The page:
Source: Auckland Council
This August, Auckland Art Gallery Toi o Tāmaki marks the centenary of the birth of Colin McCahon with a unique consideration of his relationship with the city.
Though born in Timaru, McCahon lived in Auckland for more than 30 years until his death in 1987. He became an integral part of the city’s culture through his efforts as not only a producer of significant artworks but as a nurturer and custodian of other artists and their art.
Featuring pieces created throughout his residency in Tāmaki Makaurau, A Place to Paint: Colin McCahon in Auckland offers a focused look at the influence of the physical, spiritual and cultural landscape of the region on the works of one of Australasia’s most important modernist artists.
We talk to Ron Brownson, the gallery’s senior curator of New Zealand and Pacific art, about the renowned artist and this remarkable exhibition:
OurAuckland: How would you describe Colin McCahon’s legacy within the sphere of Auckland art?
Ron Brownson: He was not only an exceptional painter, he was also an influential teacher, both at the gallery and the Elam School of Fine Arts. He was an important art curator, researching and preparing exhibitions. He was especially significant to the gallery, firstly as keeper (what we used to call a curator) and later as assistant director. Significant acquisitions from contemporary New Zealand artists resulted from his knowledge and initiative. He worked at the gallery for almost a decade and his influence was comprehensive.
OA How rare is it to have these works together?
RB It has been 16 years since we have had a large-scale McCahon exhibition at the gallery. Many of these artworks come from the permanent collection and others have been generously lent from key private and public collections.
OA What is the collection worth to Auckland?
RB Auckland Art Gallery’s collection of paintings by Colin McCahon is of great significance to this city. He worked here for the longest period of his life and he ensured that the gallery held a key collection of his artwork.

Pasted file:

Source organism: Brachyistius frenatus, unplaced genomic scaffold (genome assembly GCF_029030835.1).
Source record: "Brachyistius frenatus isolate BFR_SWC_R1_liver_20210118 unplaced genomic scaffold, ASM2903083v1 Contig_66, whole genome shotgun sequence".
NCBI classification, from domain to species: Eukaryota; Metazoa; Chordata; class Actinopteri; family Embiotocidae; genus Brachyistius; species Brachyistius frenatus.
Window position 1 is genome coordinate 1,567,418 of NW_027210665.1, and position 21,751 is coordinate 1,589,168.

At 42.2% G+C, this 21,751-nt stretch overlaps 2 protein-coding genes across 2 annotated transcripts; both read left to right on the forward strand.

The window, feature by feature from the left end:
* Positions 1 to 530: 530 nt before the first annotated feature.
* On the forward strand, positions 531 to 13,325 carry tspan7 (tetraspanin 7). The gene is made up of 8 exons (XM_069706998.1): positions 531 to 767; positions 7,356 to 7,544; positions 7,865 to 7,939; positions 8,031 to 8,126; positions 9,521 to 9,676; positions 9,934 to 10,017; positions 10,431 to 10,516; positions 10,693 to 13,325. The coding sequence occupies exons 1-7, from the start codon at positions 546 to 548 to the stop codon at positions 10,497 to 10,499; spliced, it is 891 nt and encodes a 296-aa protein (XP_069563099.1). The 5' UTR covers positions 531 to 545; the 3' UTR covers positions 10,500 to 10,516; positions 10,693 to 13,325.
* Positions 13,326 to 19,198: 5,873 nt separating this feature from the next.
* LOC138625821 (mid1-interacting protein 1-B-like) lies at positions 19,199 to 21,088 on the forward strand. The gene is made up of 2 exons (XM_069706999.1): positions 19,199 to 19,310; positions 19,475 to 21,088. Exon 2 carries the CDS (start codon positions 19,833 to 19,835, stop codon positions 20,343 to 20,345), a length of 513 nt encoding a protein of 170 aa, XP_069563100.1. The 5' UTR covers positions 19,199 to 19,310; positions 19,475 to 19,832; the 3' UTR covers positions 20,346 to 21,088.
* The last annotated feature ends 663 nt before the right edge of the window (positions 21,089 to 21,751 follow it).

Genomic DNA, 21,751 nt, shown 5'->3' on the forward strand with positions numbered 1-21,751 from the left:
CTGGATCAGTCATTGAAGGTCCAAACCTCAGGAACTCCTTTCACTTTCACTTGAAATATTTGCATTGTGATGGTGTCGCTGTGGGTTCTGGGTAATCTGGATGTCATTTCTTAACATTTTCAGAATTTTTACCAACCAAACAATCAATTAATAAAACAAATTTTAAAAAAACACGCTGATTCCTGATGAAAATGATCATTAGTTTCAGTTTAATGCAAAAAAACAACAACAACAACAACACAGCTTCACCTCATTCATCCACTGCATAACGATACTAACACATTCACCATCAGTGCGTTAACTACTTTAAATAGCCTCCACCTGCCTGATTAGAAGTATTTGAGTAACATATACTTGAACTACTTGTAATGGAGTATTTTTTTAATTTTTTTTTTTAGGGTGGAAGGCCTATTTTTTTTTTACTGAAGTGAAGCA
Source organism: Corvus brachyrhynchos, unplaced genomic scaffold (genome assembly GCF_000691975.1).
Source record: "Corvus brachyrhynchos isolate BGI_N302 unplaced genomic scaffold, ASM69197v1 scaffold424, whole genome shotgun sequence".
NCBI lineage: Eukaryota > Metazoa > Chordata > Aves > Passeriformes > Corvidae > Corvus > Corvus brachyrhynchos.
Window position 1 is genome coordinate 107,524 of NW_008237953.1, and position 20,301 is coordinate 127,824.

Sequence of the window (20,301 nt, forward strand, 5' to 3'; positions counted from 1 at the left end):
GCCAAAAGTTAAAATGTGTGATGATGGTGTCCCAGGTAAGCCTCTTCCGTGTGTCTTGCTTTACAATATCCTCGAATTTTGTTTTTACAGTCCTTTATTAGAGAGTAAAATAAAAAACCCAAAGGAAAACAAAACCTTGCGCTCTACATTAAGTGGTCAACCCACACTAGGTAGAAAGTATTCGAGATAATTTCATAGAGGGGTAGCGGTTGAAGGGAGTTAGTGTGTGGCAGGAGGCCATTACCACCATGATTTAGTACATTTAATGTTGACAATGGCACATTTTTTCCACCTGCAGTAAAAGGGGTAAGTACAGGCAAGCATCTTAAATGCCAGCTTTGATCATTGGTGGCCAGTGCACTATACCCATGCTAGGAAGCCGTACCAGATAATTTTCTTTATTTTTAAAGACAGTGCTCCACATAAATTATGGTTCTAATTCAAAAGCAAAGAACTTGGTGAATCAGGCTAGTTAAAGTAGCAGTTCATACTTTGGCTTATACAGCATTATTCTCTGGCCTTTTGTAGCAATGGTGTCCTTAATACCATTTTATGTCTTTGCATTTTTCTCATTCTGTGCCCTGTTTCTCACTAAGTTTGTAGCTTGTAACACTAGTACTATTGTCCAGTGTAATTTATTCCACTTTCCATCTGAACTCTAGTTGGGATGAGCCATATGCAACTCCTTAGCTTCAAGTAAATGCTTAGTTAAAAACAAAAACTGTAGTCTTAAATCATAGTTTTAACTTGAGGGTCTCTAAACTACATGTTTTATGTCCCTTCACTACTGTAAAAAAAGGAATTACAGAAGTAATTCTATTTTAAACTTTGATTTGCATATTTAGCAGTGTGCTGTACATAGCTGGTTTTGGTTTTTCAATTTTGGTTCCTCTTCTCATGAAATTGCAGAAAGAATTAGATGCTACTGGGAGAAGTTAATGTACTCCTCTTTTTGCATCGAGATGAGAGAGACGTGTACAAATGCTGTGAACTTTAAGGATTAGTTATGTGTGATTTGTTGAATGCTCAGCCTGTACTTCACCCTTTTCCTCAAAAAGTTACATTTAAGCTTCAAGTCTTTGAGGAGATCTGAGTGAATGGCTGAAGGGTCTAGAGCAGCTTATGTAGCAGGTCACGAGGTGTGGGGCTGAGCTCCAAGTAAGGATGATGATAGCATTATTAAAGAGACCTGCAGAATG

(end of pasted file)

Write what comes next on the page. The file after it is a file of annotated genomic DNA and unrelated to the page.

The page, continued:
OA How did McCahon’s move to Auckland affect the city’s art scene?
RB When he arrived in 1953, Auckland was already growing into New Zealand’s largest art centre and he played a key role in developing it further. Over the ensuing decades, Auckland has become the place where most of our artists now live. McCahon encouraged artists to remain in New Zealand and to work here.
OA What places might Aucklanders recognise?
RB Locals will recognise One Tree Hill in May His Light Shine (Tau Cross), 1978-1979, the rock pillar at Muriwai in The Large Jump, 1973, and the kauri of Titirangi in his French Bay paintings. They will also find abstracted elements from throughout the city, a cross-section of the volcanic landscape and the geometric shapes of an urban cityscape.
OA What makes this exhibition unmissable?
RB McCahon is one of New Zealand’s foremost artists and the selected artworks include large-scale and multipanel pieces that are not often shown, due to their physical size. This will be a unique opportunity to view several of these big paintings at once, and we want to invite visitors to consider them in detail, to share an intimacy with the works that is not often possible.
A Place To Paint: Colin McCahon In Auckland is on at Auckland Art Gallery 10 August – 27 January.
See the OurAuckland event listing for more information.